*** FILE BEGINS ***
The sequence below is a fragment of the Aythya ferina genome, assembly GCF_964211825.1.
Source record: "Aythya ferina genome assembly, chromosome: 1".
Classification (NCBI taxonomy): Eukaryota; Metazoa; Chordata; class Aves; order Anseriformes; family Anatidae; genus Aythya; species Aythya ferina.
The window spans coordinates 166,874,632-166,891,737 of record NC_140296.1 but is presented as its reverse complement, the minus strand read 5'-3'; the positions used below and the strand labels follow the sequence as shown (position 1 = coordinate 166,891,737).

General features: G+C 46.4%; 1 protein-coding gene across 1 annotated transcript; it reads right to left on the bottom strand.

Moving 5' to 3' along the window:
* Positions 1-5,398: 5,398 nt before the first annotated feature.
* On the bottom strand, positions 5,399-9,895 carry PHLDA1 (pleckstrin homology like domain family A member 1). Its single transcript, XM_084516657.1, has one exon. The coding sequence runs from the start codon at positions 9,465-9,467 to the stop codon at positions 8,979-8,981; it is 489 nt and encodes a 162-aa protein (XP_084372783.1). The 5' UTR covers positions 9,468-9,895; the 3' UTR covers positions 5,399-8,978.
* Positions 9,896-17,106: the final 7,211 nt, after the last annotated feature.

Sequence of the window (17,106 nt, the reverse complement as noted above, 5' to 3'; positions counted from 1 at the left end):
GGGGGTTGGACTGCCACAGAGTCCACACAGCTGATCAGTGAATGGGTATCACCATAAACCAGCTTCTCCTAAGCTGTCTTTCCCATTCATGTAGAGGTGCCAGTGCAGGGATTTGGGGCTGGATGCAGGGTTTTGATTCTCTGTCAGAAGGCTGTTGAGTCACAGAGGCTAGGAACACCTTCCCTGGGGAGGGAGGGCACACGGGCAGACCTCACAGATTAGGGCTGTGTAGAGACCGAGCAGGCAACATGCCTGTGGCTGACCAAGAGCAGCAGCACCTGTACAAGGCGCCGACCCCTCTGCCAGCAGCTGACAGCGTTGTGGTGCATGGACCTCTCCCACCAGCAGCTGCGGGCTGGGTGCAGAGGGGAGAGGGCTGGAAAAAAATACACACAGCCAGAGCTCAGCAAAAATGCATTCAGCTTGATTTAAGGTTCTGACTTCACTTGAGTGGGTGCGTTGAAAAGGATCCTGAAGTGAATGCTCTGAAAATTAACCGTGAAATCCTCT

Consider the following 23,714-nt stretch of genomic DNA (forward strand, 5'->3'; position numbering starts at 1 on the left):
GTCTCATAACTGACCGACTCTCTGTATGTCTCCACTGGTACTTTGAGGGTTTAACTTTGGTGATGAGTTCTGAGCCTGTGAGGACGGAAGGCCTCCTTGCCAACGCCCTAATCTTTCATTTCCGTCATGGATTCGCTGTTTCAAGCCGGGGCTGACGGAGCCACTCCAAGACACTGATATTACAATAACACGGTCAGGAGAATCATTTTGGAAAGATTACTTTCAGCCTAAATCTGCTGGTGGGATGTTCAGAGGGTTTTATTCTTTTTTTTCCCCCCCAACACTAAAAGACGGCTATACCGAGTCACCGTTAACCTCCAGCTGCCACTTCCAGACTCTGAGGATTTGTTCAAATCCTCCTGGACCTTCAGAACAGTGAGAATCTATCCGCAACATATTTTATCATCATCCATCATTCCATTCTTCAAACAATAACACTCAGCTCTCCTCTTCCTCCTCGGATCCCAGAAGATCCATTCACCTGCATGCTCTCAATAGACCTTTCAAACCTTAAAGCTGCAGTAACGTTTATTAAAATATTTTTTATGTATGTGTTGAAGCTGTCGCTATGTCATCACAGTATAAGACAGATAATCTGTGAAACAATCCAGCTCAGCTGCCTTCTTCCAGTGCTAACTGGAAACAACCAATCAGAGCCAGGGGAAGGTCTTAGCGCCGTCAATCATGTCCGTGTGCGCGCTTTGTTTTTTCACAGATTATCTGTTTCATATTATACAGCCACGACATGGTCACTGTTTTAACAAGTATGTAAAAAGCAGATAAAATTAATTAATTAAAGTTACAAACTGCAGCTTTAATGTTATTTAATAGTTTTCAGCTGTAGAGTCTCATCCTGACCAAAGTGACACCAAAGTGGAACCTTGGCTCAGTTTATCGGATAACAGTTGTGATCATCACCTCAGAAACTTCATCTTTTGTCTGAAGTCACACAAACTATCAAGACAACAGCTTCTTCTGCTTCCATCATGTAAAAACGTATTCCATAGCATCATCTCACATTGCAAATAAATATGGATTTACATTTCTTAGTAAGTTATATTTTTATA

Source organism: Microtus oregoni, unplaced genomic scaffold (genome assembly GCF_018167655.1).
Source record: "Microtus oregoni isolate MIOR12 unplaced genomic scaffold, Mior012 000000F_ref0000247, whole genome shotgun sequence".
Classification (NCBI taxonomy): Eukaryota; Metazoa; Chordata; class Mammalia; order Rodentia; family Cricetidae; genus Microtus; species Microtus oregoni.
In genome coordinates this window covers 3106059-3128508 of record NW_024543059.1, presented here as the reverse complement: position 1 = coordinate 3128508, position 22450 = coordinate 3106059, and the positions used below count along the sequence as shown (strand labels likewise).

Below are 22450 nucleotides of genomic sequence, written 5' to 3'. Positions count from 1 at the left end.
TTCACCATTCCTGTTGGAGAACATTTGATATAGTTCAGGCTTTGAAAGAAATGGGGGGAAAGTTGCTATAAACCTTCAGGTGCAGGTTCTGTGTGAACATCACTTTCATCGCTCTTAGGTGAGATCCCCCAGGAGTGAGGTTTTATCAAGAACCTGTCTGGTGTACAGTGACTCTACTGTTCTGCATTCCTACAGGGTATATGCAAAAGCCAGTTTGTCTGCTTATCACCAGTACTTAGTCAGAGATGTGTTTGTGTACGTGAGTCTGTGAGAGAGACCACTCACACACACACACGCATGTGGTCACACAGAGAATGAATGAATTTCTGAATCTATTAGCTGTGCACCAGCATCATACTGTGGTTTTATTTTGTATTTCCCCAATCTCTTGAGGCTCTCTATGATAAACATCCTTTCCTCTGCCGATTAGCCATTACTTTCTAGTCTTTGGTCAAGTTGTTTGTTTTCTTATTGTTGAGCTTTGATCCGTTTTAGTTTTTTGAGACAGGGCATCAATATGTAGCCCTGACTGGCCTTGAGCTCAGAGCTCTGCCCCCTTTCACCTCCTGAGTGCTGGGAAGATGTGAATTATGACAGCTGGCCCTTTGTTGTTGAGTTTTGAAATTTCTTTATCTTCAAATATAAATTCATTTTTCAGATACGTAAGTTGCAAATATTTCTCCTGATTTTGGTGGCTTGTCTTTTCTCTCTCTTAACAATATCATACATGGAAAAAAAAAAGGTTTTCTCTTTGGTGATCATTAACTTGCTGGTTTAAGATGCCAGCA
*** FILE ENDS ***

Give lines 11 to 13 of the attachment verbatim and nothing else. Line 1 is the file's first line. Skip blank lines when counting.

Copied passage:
GGGGGTTGGACTGCCACAGAGTCCACACAGCTGATCAGTGAATGGGTATCACCATAAACCAGCTTCTCCTAAGCTGTCTTTCCCATTCATGTAGAGGTGCCAGTGCAGGGATTTGGGGCTGGATGCAGGGTTTTGATTCTCTGTCAGAAGGCTGTTGAGTCACAGAGGCTAGGAACACCTTCCCTGGGGAGGGAGGGCACACGGGCAGACCTCACAGATTAGGGCTGTGTAGAGACCGAGCAGGCAACATGCCTGTGGCTGACCAAGAGCAGCAGCACCTGTACAAGGCGCCGACCCCTCTGCCAGCAGCTGACAGCGTTGTGGTGCATGGACCTCTCCCACCAGCAGCTGCGGGCTGGGTGCAGAGGGGAGAGGGCTGGAAAAAAATACACACAGCCAGAGCTCAGCAAAAATGCATTCAGCTTGATTTAAGGTTCTGACTTCACTTGAGTGGGTGCGTTGAAAAGGATCCTGAAGTGAATGCTCTGAAAATTAACCGTGAAATCCTCT

Consider the following 23,714-nt stretch of genomic DNA (forward strand, 5'->3'; position numbering starts at 1 on the left):
GTCTCATAACTGACCGACTCTCTGTATGTCTCCACTGGTACTTTGAGGGTTTAACTTTGGTGATGAGTTCTGAGCCTGTGAGGACGGAAGGCCTCCTTGCCAACGCCCTAATCTTTCATTTCCGTCATGGATTCGCTGTTTCAAGCCGGGGCTGACGGAGCCACTCCAAGACACTGATATTACAATAACACGGTCAGGAGAATCATTTTGGAAAGATTACTTTCAGCCTAAATCTGCTGGTGGGATGTTCAGAGGGTTTTATTCTTTTTTTTCCCCCCCAACACTAAAAGACGGCTATACCGAGTCACCGTTAACCTCCAGCTGCCACTTCCAGACTCTGAGGATTTGTTCAAATCCTCCTGGACCTTCAGAACAGTGAGAATCTATCCGCAACATATTTTATCATCATCCATCATTCCATTCTTCAAACAATAACACTCAGCTCTCCTCTTCCTCCTCGGATCCCAGAAGATCCATTCACCTGCATGCTCTCAATAGACCTTTCAAACCTTAAAGCTGCAGTAACGTTTATTAAAATATTTTTTATGTATGTGTTGAAGCTGTCGCTATGTCATCACAGTATAAGACAGATAATCTGTGAAACAATCCAGCTCAGCTGCCTTCTTCCAGTGCTAACTGGAAACAACCAATCAGAGCCAGGGGAAGGTCTTAGCGCCGTCAATCATGTCCGTGTGCGCGCTTTGTTTTTTCACAGATTATCTGTTTCATATTATACAGCCACGACATGGTCACTGTTTTAACAAGTATGTAAAAAGCAGATAAAATTAATTAATTAAAGTTACAAACTGCAGCTTTAATGTTATTTAATAGTTTTCAGCTGTAGAGTCTCATCCTGACCAAAGTGACACCAAAGTGGAACCTTGGCTCAGTTTATCGGATAACAGTTGTGATCATCACCTCAGAAACTTCATCTTTTGTCTGAAGTCACACAAACTATCAAGACAACAGCTTCTTCTGCTTCCATCATGTAAAAACGTATTCCATAGCATCATCTCACATTGCAAATAAATATGGATTTACATTTCTTAGTAAGTTATATTTTTATA